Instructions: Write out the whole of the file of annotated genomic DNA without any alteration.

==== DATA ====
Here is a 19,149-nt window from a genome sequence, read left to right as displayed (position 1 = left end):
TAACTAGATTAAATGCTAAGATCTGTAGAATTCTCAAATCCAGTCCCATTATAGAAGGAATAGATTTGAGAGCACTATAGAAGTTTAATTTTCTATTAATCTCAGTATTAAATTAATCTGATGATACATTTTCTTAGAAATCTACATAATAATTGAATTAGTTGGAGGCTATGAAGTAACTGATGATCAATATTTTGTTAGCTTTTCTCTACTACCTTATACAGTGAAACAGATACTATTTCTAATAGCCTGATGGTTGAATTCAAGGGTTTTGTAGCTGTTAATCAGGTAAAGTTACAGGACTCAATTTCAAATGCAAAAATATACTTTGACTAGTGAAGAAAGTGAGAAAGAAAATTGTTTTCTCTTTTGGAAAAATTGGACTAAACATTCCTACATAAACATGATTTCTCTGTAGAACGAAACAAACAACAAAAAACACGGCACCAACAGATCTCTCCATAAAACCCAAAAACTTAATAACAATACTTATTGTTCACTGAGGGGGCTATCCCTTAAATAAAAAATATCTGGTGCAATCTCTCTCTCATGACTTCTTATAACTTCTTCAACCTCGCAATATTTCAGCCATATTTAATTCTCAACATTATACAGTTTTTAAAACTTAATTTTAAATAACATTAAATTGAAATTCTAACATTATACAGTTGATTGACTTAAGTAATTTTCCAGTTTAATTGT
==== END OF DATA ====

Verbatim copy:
Here is a 19,149-nt window from a genome sequence, read left to right as displayed (position 1 = left end):
TAACTAGATTAAATGCTAAGATCTGTAGAATTCTCAAATCCAGTCCCATTATAGAAGGAATAGATTTGAGAGCACTATAGAAGTTTAATTTTCTATTAATCTCAGTATTAAATTAATCTGATGATACATTTTCTTAGAAATCTACATAATAATTGAATTAGTTGGAGGCTATGAAGTAACTGATGATCAATATTTTGTTAGCTTTTCTCTACTACCTTATACAGTGAAACAGATACTATTTCTAATAGCCTGATGGTTGAATTCAAGGGTTTTGTAGCTGTTAATCAGGTAAAGTTACAGGACTCAATTTCAAATGCAAAAATATACTTTGACTAGTGAAGAAAGTGAGAAAGAAAATTGTTTTCTCTTTTGGAAAAATTGGACTAAACATTCCTACATAAACATGATTTCTCTGTAGAACGAAACAAACAACAAAAAACACGGCACCAACAGATCTCTCCATAAAACCCAAAAACTTAATAACAATACTTATTGTTCACTGAGGGGGCTATCCCTTAAATAAAAAATATCTGGTGCAATCTCTCTCTCATGACTTCTTATAACTTCTTCAACCTCGCAATATTTCAGCCATATTTAATTCTCAACATTATACAGTTTTTAAAACTTAATTTTAAATAACATTAAATTGAAATTCTAACATTATACAGTTGATTGACTTAAGTAATTTTCCAGTTTAATTGT